Thomas HEYMANN, respondent, v. Graciela HEYMANN, appellant.
In an action for a divorce and ancillary relief, the defendant appeals, as limited by her brief, from so much of a judgment of the Supreme Court, Westchester County (Tolbert, J.), dated May 19, 2011, as, upon a decision of the same court dated February 18, 2011, made after a nonjury trial, failed to direct the plaintiff to pay her an equal share of all monthly distributions from the plaintiff's deferred compensation account retroactive to the date of commencement of the action, failed to equitably distribute certain marital assets which she claimed were wastefully dissipated by the plaintiff, failed to award her maintenance, failed to calculate the plaintiff's child support obligation based upon the combined parental income in excess of $130,000, and failed to award her an attorney's fee.
ORDERED that the judgment is modified, on the law, on the facts, and in the exercise of discretion, by (1) adding a provision thereto directing the plaintiff to pay the defendant an equal share of all monthly distributions from the plaintiff's deferred compensation account retroactive to the date of the commencement of the action, and (2) deleting the provision thereof awarding child support based only upon the first $130,000 of combined parental income; as so modified, the judgment is affirmed insofar as appealed from, without costs or disbursements, and the matter is remitted to the Supreme Court, Westchester County, for a new determination of child support based upon total combined parental income, and a determination of any arrears, and for the entry of an appropriate amended judgment thereafter; and it is further,
ORDERED that pending the new award of child support, the plaintiff shall pay the defendant child support in the sum of $2,026 per month for the support of their youngest child.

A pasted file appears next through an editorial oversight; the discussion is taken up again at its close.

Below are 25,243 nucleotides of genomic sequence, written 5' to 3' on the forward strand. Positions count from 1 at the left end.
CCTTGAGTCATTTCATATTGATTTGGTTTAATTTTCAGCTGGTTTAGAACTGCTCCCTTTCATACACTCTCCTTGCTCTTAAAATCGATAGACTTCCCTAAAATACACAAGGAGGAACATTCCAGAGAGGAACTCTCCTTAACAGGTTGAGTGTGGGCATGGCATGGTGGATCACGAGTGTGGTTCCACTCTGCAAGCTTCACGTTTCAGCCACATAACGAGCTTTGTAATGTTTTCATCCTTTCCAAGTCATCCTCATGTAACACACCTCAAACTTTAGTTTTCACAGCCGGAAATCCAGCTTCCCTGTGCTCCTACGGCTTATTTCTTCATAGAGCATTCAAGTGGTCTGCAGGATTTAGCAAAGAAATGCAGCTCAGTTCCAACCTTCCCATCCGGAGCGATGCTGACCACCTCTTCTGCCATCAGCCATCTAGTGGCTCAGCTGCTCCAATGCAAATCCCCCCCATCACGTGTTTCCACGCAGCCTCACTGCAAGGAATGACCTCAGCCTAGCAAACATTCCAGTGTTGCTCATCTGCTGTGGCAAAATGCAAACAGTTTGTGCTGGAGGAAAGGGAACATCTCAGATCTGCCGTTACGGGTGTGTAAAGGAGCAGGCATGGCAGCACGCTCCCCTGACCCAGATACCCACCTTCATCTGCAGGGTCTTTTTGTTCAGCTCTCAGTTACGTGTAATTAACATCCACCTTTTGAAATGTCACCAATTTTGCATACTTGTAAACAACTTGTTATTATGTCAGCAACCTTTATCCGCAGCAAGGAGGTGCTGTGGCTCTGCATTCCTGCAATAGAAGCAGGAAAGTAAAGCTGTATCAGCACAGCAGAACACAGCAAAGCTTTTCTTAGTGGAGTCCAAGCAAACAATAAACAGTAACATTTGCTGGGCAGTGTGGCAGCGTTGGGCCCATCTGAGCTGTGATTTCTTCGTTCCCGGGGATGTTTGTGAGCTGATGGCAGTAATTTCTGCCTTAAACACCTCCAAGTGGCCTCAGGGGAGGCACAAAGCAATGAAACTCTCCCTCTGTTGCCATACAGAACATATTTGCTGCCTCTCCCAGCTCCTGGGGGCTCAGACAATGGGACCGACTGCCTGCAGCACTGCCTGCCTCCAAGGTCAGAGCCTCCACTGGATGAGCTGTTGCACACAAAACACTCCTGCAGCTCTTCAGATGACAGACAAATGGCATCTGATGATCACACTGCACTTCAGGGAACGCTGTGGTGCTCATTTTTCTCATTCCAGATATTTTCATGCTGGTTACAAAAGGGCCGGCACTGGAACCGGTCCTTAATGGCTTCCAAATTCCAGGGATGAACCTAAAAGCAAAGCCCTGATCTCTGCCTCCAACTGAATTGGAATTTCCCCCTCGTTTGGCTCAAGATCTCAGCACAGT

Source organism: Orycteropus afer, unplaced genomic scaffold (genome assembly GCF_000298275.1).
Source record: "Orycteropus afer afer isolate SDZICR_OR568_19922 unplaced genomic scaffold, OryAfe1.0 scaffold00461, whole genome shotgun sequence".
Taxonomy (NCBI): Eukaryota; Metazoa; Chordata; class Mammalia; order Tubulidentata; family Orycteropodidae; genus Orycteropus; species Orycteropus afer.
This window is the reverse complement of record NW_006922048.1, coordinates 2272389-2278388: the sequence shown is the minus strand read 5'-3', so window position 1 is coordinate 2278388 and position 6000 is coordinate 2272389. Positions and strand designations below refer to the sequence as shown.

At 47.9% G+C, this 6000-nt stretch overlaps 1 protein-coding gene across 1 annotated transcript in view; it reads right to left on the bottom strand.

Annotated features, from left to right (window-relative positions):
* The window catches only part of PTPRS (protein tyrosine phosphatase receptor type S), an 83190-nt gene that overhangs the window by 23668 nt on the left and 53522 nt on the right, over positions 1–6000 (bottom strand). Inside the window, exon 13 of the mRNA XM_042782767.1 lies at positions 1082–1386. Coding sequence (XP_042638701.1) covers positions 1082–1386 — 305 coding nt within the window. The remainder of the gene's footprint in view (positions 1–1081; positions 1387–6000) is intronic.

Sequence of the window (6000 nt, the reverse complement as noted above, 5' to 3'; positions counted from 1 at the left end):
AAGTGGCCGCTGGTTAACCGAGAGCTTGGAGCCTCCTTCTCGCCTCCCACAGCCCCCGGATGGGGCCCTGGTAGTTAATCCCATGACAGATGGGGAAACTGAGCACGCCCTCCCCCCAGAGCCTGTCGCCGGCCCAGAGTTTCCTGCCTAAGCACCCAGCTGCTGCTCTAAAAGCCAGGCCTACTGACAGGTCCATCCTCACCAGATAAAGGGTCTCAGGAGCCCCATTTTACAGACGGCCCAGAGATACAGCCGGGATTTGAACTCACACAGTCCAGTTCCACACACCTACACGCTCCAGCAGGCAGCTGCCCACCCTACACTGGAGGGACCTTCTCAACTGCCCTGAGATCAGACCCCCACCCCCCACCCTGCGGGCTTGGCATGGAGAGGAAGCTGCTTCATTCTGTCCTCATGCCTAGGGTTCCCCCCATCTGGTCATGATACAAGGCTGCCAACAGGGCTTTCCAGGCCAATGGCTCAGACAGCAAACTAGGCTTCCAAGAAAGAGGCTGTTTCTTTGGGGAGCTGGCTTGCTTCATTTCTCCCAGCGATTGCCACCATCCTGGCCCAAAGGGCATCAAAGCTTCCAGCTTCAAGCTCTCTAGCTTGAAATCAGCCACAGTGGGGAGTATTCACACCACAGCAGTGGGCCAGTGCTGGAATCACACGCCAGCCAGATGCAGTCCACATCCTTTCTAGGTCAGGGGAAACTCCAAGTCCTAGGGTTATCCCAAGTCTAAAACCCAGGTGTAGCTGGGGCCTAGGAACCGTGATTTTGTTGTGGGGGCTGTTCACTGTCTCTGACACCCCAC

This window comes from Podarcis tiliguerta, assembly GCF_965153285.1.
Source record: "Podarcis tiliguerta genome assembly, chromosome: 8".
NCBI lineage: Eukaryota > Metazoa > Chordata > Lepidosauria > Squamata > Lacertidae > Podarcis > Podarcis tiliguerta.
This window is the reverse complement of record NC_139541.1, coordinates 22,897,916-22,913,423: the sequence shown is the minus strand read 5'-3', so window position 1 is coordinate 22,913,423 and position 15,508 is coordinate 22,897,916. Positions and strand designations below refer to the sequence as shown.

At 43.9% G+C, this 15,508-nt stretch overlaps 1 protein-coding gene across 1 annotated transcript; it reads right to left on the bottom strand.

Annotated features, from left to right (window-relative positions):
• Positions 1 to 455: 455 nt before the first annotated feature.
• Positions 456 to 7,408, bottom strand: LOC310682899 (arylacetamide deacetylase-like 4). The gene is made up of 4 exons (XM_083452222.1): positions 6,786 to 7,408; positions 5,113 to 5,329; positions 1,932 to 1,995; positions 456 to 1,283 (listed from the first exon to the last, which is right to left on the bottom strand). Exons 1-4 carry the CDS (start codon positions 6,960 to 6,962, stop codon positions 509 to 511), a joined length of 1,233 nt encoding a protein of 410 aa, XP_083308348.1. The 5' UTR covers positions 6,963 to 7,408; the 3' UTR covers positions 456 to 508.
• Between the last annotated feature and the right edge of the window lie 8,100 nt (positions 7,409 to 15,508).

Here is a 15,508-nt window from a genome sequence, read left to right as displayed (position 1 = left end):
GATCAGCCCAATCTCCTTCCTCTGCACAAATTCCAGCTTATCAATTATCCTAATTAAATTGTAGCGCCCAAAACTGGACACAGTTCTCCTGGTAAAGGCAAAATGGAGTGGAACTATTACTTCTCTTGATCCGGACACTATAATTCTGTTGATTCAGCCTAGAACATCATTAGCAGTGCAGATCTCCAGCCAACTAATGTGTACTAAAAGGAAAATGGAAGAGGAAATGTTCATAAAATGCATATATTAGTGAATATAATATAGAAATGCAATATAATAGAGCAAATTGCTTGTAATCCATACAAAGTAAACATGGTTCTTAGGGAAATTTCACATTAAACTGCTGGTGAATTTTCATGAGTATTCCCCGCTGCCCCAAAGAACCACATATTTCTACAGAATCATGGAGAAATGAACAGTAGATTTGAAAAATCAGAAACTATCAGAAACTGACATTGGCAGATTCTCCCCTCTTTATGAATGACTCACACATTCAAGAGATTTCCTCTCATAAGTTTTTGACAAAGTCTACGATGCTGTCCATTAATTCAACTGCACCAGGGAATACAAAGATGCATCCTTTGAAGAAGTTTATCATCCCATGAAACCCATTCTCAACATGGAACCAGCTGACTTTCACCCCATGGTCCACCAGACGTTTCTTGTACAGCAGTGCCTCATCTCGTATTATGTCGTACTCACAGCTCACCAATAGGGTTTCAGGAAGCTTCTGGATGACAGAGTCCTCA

Upon the commencement of this divorce action, the marital partnership ceased for the purposes of equitable distribution of property (see Anglin v. Anglin, 80 N.Y.2d 553, 557). Upon the termination of the marital partnership, the plaintiff could use marital property to satisfy joint familial obligations such as educational expenses of the children incurred during the pendency of the action (see Weintraub v. Weintraub, 79 AD3d 856, 857; Raynor v. Raynor, 68 AD3d 835, 838). However, in his trial testimony, the plaintiff admitted that he used the distributions from his deferred compensation account to pay his share of expenses which the parties agreed to split evenly, as well as to pay his obligations pursuant to a pendente lite order dated April 12, 2010, which directed him to pay the defendant child support of $3,000 per month, retroactive to December 2009, plus an attorney's fee in the sum of $15,000. Since those obligations were the sole obligations of the plaintiff, his use of marital funds to make those payments was improper, and the defendant is entitled to her equitable share of those funds, to wit, 50% (see Many v. Many, 84 AD3d 1036, 1037; Le v. Le, 82 AD3d 845, 846; Epstein v. Messner, 73 AD3d 843, 845; Azizo v. Azizo, 51 AD3d 438). Accordingly, the defendant is entitled to 50% of all distributions from the deferred compensation account, retroactive to the date of the commencement of this action. However, the Supreme Court properly concluded that the defendant failed to meet her burden of proving by a preponderance of the evidence that the plaintiff committed wasteful dissipation of other marital assets, including certain joint accounts (see Raynor v. Raynor, 68 AD3d at 838).